Automated Data Reduction
Making Every Photon Count: An Automated Data Reduction Pipeline for the Palomar Double Spectrograph
In optical astronomy, spectroscopic data reduction is the process of converting the 2D raw image into a wavelength- and flux-calibrated 1D spectrum. Historically, this process has been time consuming and involved manually repeating the same set of steps for each exposure taken and relied on legacy software first written in the 1980s, on which development has been discontinued since 2013. The modern philosophy on astronomical instrument design includes great data reduction pipeline software as part of the instrument. The Palomar Double Spectrograph (DBSP) is the workhorse instrument of the 200-inch Hale Telescope, first commissioned in 1982, and serves a diverse user base with a broad range of observing experience. To better serve the observers, allowing them to spend less time reducing their data and more time analyzing it, the Automated Data Reduction project aimed to create a fully-automated data reduction pipeline for DBSP.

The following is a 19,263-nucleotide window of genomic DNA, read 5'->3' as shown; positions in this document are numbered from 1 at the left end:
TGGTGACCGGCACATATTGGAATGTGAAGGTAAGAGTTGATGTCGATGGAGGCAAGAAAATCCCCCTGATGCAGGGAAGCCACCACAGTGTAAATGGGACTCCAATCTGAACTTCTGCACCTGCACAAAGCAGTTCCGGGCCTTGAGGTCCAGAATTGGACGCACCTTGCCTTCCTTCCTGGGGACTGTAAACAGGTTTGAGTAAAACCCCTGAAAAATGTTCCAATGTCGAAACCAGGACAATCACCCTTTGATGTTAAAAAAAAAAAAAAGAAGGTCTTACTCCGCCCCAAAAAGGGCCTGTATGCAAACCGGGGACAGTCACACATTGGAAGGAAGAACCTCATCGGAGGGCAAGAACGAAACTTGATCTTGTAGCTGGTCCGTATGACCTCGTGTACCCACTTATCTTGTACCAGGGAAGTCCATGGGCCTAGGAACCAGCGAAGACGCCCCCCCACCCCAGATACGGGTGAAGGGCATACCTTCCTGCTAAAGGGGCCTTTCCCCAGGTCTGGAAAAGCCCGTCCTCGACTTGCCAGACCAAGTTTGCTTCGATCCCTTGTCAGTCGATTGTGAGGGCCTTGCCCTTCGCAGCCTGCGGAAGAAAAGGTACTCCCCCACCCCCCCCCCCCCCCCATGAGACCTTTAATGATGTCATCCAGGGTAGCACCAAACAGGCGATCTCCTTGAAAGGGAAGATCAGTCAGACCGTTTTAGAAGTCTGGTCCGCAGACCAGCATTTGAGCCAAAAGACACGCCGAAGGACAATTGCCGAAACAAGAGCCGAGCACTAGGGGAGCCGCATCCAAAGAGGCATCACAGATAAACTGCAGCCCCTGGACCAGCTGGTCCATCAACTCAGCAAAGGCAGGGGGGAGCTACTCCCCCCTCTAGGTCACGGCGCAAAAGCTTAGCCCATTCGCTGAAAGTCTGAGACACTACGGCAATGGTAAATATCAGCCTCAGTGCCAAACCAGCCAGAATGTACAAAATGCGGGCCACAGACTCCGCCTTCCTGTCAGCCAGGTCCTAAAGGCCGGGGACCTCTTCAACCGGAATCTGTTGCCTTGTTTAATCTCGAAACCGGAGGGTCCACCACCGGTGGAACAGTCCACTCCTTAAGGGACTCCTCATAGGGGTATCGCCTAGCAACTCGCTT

The Schmidt Academy collaborated on the development of DBSP_DRP, the Double Spectrograph Data Reduction Pipeline, to orchestrate the data reduction process, making smart decisions so that no user input is needed for the majority of science cases. Though its primary function is fully-automated data reduction, DBSP_DRP provides flexibility and customizability for astronomers to fine-tune the data reduction for the most difficult cases. DBSP_DRP also contains a quicklook functionality that allows observers to get a rudimentary reduction in real-time, allowing them to make quick decisions during an observing run. DBSP_DRP is already in routine use by the ZTF group at Caltech and has sped up their process of spectroscopically classifying cosmic fireworks. DBSP_DRP will be announced to the multinational Palomar observer community in their quarterly newsletter, and its quicklook reduction will be made available on a dedicated computer in the observing room at the telescope. The Next Generation Palomar Spectrograph will use DBSP_DRP as the starting point for its data reduction pipeline.